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Van Gogh sleeps…

March 9th, 2016 · Art, Museums, Site Seeing, travel

Cross posted from Welovemuseums.com

Or at least his bedroom is in Chicago…   On the last Thursday of February, hubby and I stopped by the Art Institute of Chicago.

I say stopped by because we were on a break between trains on our way from San Francisco to Springfield, MA via Amtrak.   What a great opportunity to spend a few hours in a museum instead of a lounge.  (P.S.  Think about it — when’s the last time you decided it was “easy” to get out of and back into the airport when you had a layover of three or more hours?)  When you ride Amtrak, you can come and go pretty easily.  We were in a sleeper car, so there’s a nice lounge with bag check, restrooms, and free non-alcoholic drinks.  Although, next time you are in Union Station, check out the new lounge they have for others riding Amtrak through Chicago.  We went to look it over and were welcomed in and given a tour – great publicity by the way.

But, back to Van Gogh.

As the museum site recommends, try to go see this amazing exhibit at a slower time.  We just happened to be there on a Thursday afternoon, from about 3 or so to just about 5:30 and the exhibit had no line to get in.  And while there were plenty of folks in the exhibit, it really was slower and you were able to see the works, the videos and the information posted very easily.

The exhibit, titled Van Gogh’s Bedrooms, explores, in particular, the three paintings of his bedroom in Arles.  They are united for the first time.  Although, I don’t recall if the exhibit mentions whether they were ever, in fact, in one place since they were painted over the course of a year in two different locations.

There is a life size reproduction of his bedroom to stand near (although not quite in) to both give you perspective on the room and the view from which he painted it.   There have been several articles that on Airbnb you could rent his bedroom, but my search on Airbnb didn’t turn it up.   When we were in the exhibit, we thought perhaps you could rent that one, although it didn’t seem that really would be possible, or that pleasant!

The exhibit is well laid out, with videos of the scientific results of closely looking at all three and what that revealed.  There are 36 other works of his on display related to his life and these three versions of his painting.  There is adequate, but not overwhelming information alongside the items on display.   The curators have included a great timeline of his whole life, and how many places, and beds, he slept in.  Although I’ve seen many of his pieces before, in other museums or special exhibitions, I was really struck by the fact that he picked up a brush at 27, and died 10 years later!  What  a mark he made in his short life as an artist!

Also on display are a few of his tools of the tradeDSCN9585 for those interested.

Even if you are unable to get there – and I would highly recommend try to as this is its only venue in the United States — at least explore what the Art Institute has posted online of the exhibit. It’s family friendly – and actually, I think children would find it very interesting to see the versions of the pieces and the full size bedroom.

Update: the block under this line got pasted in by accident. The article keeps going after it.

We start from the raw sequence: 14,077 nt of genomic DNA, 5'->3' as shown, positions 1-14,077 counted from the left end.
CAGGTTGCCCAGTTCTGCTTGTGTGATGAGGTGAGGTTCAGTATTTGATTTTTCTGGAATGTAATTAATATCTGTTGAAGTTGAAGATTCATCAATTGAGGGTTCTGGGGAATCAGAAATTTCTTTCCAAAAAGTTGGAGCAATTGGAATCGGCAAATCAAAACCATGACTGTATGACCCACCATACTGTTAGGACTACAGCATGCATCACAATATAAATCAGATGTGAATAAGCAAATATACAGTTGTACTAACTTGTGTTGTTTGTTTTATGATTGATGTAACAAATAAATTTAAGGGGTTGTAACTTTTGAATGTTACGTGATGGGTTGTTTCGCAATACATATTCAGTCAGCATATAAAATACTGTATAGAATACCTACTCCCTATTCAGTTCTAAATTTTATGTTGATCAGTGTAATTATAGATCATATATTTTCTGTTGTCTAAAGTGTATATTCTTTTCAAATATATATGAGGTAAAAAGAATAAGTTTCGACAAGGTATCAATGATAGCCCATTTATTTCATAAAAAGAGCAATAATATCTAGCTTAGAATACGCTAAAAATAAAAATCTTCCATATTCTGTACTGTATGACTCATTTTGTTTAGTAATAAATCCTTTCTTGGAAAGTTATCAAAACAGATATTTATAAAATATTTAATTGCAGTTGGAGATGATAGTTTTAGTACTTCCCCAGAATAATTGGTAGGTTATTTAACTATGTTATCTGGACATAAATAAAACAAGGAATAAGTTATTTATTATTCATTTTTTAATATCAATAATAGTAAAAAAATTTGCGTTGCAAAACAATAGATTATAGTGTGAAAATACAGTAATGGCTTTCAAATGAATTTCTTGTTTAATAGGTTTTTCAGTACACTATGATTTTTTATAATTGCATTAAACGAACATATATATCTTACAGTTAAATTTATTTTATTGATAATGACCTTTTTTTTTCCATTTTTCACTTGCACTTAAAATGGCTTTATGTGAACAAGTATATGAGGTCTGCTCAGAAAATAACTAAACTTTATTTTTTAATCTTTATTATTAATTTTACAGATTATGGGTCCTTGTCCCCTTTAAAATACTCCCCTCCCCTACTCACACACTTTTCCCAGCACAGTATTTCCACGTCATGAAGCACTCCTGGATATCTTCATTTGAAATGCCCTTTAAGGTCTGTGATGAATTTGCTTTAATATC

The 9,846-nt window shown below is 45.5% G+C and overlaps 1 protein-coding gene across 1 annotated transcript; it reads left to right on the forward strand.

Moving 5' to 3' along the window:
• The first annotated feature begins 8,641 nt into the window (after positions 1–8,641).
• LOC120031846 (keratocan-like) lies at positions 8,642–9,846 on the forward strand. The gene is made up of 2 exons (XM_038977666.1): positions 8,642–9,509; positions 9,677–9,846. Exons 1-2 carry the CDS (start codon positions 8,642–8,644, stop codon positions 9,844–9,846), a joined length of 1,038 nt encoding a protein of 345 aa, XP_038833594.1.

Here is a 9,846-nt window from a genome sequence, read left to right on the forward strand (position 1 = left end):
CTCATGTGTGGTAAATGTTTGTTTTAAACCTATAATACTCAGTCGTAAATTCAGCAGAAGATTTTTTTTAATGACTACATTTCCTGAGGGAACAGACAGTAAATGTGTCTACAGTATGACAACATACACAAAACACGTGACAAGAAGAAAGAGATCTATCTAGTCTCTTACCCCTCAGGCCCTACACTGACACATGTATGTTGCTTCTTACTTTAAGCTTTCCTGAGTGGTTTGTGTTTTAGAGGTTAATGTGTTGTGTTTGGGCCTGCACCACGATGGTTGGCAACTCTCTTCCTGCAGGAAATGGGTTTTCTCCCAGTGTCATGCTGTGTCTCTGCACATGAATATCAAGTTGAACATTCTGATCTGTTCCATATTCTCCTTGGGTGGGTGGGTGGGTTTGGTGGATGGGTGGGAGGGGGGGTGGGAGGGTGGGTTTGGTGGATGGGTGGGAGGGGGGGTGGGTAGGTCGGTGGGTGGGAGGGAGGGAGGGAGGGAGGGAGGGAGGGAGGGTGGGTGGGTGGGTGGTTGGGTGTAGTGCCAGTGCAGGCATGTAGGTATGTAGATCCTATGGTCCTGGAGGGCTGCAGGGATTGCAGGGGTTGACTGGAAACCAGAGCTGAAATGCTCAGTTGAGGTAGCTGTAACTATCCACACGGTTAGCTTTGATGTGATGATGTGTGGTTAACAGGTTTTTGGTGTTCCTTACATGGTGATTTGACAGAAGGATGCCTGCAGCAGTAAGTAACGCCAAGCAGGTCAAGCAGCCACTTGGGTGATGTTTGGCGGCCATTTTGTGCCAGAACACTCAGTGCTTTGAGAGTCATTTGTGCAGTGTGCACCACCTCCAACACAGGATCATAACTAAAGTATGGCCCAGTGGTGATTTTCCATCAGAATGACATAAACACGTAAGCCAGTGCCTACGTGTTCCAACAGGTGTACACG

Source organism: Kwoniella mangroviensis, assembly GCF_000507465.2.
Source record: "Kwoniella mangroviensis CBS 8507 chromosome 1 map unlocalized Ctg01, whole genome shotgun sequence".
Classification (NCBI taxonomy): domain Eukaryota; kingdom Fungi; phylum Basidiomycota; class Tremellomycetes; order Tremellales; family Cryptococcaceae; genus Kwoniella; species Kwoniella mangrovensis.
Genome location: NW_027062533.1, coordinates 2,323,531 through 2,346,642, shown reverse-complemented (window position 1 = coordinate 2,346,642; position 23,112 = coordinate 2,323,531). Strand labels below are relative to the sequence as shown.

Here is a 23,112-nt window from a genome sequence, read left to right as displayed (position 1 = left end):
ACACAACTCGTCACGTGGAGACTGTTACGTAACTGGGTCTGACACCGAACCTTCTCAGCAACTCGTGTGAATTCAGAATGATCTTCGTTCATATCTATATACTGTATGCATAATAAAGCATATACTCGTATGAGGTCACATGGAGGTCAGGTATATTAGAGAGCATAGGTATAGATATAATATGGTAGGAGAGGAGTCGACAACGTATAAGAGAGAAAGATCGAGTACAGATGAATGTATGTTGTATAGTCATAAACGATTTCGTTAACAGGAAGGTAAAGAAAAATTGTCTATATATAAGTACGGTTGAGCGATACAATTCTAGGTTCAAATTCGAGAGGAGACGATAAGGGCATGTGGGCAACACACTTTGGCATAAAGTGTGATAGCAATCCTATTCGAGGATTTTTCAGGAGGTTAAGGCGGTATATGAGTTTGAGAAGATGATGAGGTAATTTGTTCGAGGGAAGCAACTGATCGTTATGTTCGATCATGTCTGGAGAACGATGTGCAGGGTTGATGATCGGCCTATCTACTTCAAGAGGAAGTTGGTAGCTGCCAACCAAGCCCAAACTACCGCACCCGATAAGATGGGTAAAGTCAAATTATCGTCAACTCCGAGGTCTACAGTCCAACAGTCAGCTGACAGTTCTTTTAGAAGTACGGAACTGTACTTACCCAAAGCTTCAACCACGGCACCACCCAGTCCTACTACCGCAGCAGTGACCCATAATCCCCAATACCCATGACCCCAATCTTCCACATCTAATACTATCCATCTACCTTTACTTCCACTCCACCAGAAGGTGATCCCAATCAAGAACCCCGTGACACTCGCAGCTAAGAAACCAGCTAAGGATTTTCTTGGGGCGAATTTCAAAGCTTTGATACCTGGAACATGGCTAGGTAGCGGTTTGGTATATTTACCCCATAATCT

A fascinating look into the workings of one artist who seems to always fascinate us.

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With a camel at the San Francisco at the Asian Art Museum…….

March 2nd, 2016 · Art, Museums, photo of the week, retirement, Site Seeing, travel

I owe so many posts to my blog!  I’ve traveled quite a bit since retirement – and boy do I need to talk about retirement – and haven’t written much up.  But recently, we spent a good deal of February in San Francisco with our son, and this is one of the stops we always make when we are there.

Although we have visited this museum several times when in San Francisco, it’s too bad I didn’t get a review here until now — because you’ve been missing out on a wonderful place to spend a few hours or the whole day.

Their permanent exhibits explain what “Asia” is, divides the rooms – on two floors – into geographical areas, and contains items large and small and all magnificent to look and learn.

Their temporary exhibits are just exceptional.  In the past we’ve seen some amazing items.  The curators put up just enough signage to teach you something but not too much to keep you from enjoying the item on its own.  And, I always say just enjoy them on your own – it’s okay not to read everything posted in a museum!

On our recent visit in late February, the museum was in between temporary exhibits and getting ready to celebrate their 50th anniversary.   So we spent the whole afternoon wandering the permanent exhibits.  One of my absolute favorite pieces in every museum I have been in (and that’s a lot of them folks!) is this….unfortunately, once again I forgot to take a picture of the note explaining its origins.

A gorgeous camel

We haven’t tried the cafe in several visits, as a few years ago, during our first try, we did not enjoy it.  A very long line, inefficient service, and high price for the food.  But, please, if you’ve recently enjoyed the cafe, please make a comment here and let others know, or check TripAdvisor for current feedback.

It’s easy to get to this museum, especially with Uber or a taxi.  We’ve even walked there or taken a bus.  On a nice day, there’s places to sit in the surrounds to soak in some sun and picnic on a sandwich you brought with you, or just people watch.

Do check out the gift shop!  It’s a lovely collection of buyable art – large and small, very expensive to little trinkets for the children.

If you’re in San Francisco with or without flowers in your hair, stop by.